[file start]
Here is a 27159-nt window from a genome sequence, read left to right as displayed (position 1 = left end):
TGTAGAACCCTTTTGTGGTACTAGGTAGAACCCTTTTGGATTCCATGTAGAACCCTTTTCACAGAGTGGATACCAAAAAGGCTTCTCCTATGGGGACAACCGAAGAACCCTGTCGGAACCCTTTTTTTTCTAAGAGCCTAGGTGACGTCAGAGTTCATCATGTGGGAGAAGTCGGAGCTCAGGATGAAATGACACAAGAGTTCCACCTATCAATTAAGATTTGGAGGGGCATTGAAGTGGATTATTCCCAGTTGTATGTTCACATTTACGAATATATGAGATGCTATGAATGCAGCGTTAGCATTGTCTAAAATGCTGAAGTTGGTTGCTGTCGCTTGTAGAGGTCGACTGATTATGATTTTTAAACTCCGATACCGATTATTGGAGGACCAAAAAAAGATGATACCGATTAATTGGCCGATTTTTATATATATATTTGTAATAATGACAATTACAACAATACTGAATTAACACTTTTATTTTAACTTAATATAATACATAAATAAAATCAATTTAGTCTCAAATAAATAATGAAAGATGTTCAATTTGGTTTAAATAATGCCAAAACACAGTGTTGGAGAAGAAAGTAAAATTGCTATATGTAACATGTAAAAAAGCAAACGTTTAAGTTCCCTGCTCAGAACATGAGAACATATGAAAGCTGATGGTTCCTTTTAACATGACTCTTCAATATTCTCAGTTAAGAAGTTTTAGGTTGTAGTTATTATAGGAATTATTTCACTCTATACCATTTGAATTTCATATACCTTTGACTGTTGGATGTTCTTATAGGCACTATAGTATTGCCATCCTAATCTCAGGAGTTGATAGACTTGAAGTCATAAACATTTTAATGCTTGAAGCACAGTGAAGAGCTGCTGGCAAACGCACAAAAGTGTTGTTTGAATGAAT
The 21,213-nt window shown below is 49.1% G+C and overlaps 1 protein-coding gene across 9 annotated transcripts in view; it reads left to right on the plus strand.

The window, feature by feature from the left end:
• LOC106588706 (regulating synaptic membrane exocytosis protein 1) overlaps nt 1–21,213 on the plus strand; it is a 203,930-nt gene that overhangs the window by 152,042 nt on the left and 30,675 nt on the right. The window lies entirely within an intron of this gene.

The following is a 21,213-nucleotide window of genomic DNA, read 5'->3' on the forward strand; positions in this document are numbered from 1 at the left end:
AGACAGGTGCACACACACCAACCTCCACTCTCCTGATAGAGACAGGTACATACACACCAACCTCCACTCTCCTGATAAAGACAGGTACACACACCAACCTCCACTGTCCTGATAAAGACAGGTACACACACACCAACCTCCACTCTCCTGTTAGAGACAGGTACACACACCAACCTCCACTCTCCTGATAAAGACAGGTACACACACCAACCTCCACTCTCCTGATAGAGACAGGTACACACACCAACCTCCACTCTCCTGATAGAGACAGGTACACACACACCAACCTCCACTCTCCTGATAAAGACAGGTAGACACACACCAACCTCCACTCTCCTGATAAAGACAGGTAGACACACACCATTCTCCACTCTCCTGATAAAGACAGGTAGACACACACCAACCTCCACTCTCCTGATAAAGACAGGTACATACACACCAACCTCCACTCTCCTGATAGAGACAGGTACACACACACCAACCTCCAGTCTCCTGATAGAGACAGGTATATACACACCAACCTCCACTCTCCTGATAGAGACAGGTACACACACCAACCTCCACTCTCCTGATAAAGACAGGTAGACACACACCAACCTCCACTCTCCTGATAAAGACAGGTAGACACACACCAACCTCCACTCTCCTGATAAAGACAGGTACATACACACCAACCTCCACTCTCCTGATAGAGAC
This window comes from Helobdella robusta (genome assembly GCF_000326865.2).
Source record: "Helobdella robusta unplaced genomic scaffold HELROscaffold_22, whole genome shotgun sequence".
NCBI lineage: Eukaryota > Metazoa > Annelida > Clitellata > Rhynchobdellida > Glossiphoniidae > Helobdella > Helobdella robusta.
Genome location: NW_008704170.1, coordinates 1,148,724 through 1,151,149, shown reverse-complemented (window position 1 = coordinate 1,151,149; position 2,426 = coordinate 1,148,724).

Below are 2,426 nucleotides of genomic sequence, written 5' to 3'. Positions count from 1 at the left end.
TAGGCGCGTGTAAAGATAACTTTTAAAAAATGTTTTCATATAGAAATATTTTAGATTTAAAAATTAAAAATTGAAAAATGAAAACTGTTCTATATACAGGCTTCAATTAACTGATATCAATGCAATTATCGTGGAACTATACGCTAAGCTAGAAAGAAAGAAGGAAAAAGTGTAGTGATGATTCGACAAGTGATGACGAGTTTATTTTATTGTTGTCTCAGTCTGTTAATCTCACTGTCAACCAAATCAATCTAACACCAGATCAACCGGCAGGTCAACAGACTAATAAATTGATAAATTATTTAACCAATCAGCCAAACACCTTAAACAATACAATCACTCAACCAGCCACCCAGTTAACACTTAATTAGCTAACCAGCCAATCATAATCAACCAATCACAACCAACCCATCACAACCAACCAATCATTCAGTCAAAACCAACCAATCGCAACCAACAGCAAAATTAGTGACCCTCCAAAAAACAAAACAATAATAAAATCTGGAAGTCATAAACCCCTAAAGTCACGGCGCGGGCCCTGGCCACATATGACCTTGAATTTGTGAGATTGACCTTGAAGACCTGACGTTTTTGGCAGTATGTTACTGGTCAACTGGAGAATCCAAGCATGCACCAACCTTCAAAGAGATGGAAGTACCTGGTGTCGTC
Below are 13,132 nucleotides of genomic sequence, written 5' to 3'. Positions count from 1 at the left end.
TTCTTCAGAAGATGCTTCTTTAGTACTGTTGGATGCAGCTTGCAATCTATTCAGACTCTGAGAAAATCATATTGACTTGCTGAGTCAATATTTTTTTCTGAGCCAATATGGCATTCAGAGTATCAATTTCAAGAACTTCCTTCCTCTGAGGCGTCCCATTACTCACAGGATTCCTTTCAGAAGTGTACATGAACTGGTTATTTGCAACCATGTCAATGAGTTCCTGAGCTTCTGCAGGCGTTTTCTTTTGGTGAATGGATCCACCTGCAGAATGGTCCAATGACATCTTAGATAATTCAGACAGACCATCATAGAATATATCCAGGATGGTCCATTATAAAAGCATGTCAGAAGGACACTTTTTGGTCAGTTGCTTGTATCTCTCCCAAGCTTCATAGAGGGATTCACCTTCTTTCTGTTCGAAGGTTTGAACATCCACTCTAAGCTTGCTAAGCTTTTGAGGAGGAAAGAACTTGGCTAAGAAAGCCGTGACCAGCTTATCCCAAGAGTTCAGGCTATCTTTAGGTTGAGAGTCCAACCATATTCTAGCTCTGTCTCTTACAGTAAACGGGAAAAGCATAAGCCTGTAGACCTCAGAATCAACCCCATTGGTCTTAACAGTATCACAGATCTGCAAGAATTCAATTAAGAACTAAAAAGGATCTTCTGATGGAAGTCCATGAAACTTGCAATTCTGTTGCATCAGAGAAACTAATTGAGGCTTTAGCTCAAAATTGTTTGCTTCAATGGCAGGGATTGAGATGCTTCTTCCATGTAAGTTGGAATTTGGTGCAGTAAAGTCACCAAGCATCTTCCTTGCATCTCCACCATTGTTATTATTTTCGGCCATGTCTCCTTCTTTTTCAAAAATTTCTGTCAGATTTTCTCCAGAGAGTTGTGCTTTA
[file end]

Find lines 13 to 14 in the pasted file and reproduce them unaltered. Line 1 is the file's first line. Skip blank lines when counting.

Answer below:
TAGGCGCGTGTAAAGATAACTTTTAAAAAATGTTTTCATATAGAAATATTTTAGATTTAAAAATTAAAAATTGAAAAATGAAAACTGTTCTATATACAGGCTTCAATTAACTGATATCAATGCAATTATCGTGGAACTATACGCTAAGCTAGAAAGAAAGAAGGAAAAAGTGTAGTGATGATTCGACAAGTGATGACGAGTTTATTTTATTGTTGTCTCAGTCTGTTAATCTCACTGTCAACCAAATCAATCTAACACCAGATCAACCGGCAGGTCAACAGACTAATAAATTGATAAATTATTTAACCAATCAGCCAAACACCTTAAACAATACAATCACTCAACCAGCCACCCAGTTAACACTTAATTAGCTAACCAGCCAATCATAATCAACCAATCACAACCAACCCATCACAACCAACCAATCATTCAGTCAAAACCAACCAATCGCAACCAACAGCAAAATTAGTGACCCTCCAAAAAACAAAACAATAATAAAATCTGGAAGTCATAAACCCCTAAAGTCACGGCGCGGGCCCTGGCCACATATGACCTTGAATTTGTGAGATTGACCTTGAAGACCTGACGTTTTTGGCAGTATGTTACTGGTCAACTGGAGAATCCAAGCATGCACCAACCTTCAAAGAGATGGAAGTACCTGGTGTCGTC
Below are 13,132 nucleotides of genomic sequence, written 5' to 3'. Positions count from 1 at the left end.